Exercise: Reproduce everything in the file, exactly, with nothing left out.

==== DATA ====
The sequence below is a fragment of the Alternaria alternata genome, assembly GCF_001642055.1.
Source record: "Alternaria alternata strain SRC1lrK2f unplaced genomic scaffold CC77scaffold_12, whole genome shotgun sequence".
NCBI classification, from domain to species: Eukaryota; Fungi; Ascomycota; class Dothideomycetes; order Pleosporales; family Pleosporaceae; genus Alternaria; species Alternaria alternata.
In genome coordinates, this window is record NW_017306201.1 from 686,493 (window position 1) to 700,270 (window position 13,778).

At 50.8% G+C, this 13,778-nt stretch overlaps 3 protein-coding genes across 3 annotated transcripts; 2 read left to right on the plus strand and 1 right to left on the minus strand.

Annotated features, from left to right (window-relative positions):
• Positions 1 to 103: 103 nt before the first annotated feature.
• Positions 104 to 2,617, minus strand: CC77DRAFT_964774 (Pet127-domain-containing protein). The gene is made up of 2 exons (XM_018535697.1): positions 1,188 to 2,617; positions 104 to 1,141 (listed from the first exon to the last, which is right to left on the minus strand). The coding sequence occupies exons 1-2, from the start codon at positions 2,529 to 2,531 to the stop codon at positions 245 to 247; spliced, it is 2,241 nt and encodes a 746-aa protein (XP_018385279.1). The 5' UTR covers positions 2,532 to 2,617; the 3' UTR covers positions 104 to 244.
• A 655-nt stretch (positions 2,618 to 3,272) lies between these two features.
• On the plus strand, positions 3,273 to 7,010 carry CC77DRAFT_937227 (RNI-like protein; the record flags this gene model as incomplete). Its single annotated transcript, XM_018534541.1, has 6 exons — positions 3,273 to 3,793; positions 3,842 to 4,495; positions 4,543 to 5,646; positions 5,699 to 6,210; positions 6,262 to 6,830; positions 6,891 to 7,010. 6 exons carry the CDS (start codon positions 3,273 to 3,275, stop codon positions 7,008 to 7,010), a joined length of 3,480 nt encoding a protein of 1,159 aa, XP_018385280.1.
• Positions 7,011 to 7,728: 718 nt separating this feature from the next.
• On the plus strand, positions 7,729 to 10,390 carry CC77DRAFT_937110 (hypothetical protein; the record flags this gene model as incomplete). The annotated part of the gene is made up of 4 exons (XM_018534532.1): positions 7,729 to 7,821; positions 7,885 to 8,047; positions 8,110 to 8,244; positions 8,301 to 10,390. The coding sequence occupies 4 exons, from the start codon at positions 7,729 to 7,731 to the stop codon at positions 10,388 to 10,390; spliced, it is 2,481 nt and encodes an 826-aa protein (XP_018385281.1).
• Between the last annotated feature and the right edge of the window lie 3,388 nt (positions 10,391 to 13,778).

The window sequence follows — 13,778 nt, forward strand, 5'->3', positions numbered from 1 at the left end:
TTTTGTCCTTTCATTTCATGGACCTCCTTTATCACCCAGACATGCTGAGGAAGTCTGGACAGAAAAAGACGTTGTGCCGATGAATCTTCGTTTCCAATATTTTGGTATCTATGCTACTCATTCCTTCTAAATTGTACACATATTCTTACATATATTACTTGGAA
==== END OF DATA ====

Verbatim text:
The sequence below is a fragment of the Alternaria alternata genome, assembly GCF_001642055.1.
Source record: "Alternaria alternata strain SRC1lrK2f unplaced genomic scaffold CC77scaffold_12, whole genome shotgun sequence".
NCBI classification, from domain to species: Eukaryota; Fungi; Ascomycota; class Dothideomycetes; order Pleosporales; family Pleosporaceae; genus Alternaria; species Alternaria alternata.
In genome coordinates, this window is record NW_017306201.1 from 686,493 (window position 1) to 700,270 (window position 13,778).

At 50.8% G+C, this 13,778-nt stretch overlaps 3 protein-coding genes across 3 annotated transcripts; 2 read left to right on the plus strand and 1 right to left on the minus strand.

Annotated features, from left to right (window-relative positions):
• Positions 1 to 103: 103 nt before the first annotated feature.
• Positions 104 to 2,617, minus strand: CC77DRAFT_964774 (Pet127-domain-containing protein). The gene is made up of 2 exons (XM_018535697.1): positions 1,188 to 2,617; positions 104 to 1,141 (listed from the first exon to the last, which is right to left on the minus strand). The coding sequence occupies exons 1-2, from the start codon at positions 2,529 to 2,531 to the stop codon at positions 245 to 247; spliced, it is 2,241 nt and encodes a 746-aa protein (XP_018385279.1). The 5' UTR covers positions 2,532 to 2,617; the 3' UTR covers positions 104 to 244.
• A 655-nt stretch (positions 2,618 to 3,272) lies between these two features.
• On the plus strand, positions 3,273 to 7,010 carry CC77DRAFT_937227 (RNI-like protein; the record flags this gene model as incomplete). Its single annotated transcript, XM_018534541.1, has 6 exons — positions 3,273 to 3,793; positions 3,842 to 4,495; positions 4,543 to 5,646; positions 5,699 to 6,210; positions 6,262 to 6,830; positions 6,891 to 7,010. 6 exons carry the CDS (start codon positions 3,273 to 3,275, stop codon positions 7,008 to 7,010), a joined length of 3,480 nt encoding a protein of 1,159 aa, XP_018385280.1.
• Positions 7,011 to 7,728: 718 nt separating this feature from the next.
• On the plus strand, positions 7,729 to 10,390 carry CC77DRAFT_937110 (hypothetical protein; the record flags this gene model as incomplete). The annotated part of the gene is made up of 4 exons (XM_018534532.1): positions 7,729 to 7,821; positions 7,885 to 8,047; positions 8,110 to 8,244; positions 8,301 to 10,390. The coding sequence occupies 4 exons, from the start codon at positions 7,729 to 7,731 to the stop codon at positions 10,388 to 10,390; spliced, it is 2,481 nt and encodes an 826-aa protein (XP_018385281.1).
• Between the last annotated feature and the right edge of the window lie 3,388 nt (positions 10,391 to 13,778).

The window sequence follows — 13,778 nt, forward strand, 5'->3', positions numbered from 1 at the left end:
TTTTGTCCTTTCATTTCATGGACCTCCTTTATCACCCAGACATGCTGAGGAAGTCTGGACAGAAAAAGACGTTGTGCCGATGAATCTTCGTTTCCAATATTTTGGTATCTATGCTACTCATTCCTTCTAAATTGTACACATATTCTTACATATATTACTTGGAA